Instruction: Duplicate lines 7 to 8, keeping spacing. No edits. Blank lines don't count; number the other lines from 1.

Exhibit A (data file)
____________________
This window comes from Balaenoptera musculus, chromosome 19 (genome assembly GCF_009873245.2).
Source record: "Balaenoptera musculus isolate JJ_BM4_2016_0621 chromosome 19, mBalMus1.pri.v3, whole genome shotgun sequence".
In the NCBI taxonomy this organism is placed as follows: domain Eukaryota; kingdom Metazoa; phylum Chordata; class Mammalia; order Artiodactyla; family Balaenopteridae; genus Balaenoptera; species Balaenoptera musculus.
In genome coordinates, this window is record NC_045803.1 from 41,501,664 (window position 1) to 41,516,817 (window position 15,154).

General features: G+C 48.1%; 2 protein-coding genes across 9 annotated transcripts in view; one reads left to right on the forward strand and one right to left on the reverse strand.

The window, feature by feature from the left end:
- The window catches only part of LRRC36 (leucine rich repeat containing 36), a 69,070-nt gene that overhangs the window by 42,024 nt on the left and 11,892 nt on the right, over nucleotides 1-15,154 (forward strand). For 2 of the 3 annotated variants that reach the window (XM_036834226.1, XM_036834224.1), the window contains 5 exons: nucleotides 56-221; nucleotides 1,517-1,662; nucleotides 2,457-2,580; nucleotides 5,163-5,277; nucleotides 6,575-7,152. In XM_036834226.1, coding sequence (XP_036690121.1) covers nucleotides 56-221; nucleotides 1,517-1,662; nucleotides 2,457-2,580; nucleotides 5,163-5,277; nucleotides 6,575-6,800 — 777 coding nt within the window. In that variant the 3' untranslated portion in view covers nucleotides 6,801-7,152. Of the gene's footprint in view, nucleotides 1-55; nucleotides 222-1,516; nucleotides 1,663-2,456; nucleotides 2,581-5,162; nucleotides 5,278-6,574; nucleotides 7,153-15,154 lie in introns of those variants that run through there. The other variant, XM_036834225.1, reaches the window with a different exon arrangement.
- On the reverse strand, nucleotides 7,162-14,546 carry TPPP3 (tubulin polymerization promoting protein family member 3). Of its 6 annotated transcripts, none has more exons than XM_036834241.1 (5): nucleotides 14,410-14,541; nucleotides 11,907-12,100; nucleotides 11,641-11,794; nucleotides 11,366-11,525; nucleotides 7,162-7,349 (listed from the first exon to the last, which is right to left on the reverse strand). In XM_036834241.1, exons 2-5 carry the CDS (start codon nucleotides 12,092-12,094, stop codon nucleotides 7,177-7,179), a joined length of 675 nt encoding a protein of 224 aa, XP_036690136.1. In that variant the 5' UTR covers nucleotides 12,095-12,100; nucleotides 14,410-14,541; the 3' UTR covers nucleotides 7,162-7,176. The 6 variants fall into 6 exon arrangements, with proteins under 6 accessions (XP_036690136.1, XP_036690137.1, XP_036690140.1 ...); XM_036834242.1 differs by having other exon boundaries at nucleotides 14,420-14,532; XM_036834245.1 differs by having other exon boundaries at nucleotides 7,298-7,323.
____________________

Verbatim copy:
- The window catches only part of LRRC36 (leucine rich repeat containing 36), a 69,070-nt gene that overhangs the window by 42,024 nt on the left and 11,892 nt on the right, over nucleotides 1-15,154 (forward strand). For 2 of the 3 annotated variants that reach the window (XM_036834226.1, XM_036834224.1), the window contains 5 exons: nucleotides 56-221; nucleotides 1,517-1,662; nucleotides 2,457-2,580; nucleotides 5,163-5,277; nucleotides 6,575-7,152. In XM_036834226.1, coding sequence (XP_036690121.1) covers nucleotides 56-221; nucleotides 1,517-1,662; nucleotides 2,457-2,580; nucleotides 5,163-5,277; nucleotides 6,575-6,800 — 777 coding nt within the window. In that variant the 3' untranslated portion in view covers nucleotides 6,801-7,152. Of the gene's footprint in view, nucleotides 1-55; nucleotides 222-1,516; nucleotides 1,663-2,456; nucleotides 2,581-5,162; nucleotides 5,278-6,574; nucleotides 7,153-15,154 lie in introns of those variants that run through there. The other variant, XM_036834225.1, reaches the window with a different exon arrangement.
- On the reverse strand, nucleotides 7,162-14,546 carry TPPP3 (tubulin polymerization promoting protein family member 3). Of its 6 annotated transcripts, none has more exons than XM_036834241.1 (5): nucleotides 14,410-14,541; nucleotides 11,907-12,100; nucleotides 11,641-11,794; nucleotides 11,366-11,525; nucleotides 7,162-7,349 (listed from the first exon to the last, which is right to left on the reverse strand). In XM_036834241.1, exons 2-5 carry the CDS (start codon nucleotides 12,092-12,094, stop codon nucleotides 7,177-7,179), a joined length of 675 nt encoding a protein of 224 aa, XP_036690136.1. In that variant the 5' UTR covers nucleotides 12,095-12,100; nucleotides 14,410-14,541; the 3' UTR covers nucleotides 7,162-7,176. The 6 variants fall into 6 exon arrangements, with proteins under 6 accessions (XP_036690136.1, XP_036690137.1, XP_036690140.1 ...); XM_036834242.1 differs by having other exon boundaries at nucleotides 14,420-14,532; XM_036834245.1 differs by having other exon boundaries at nucleotides 7,298-7,323.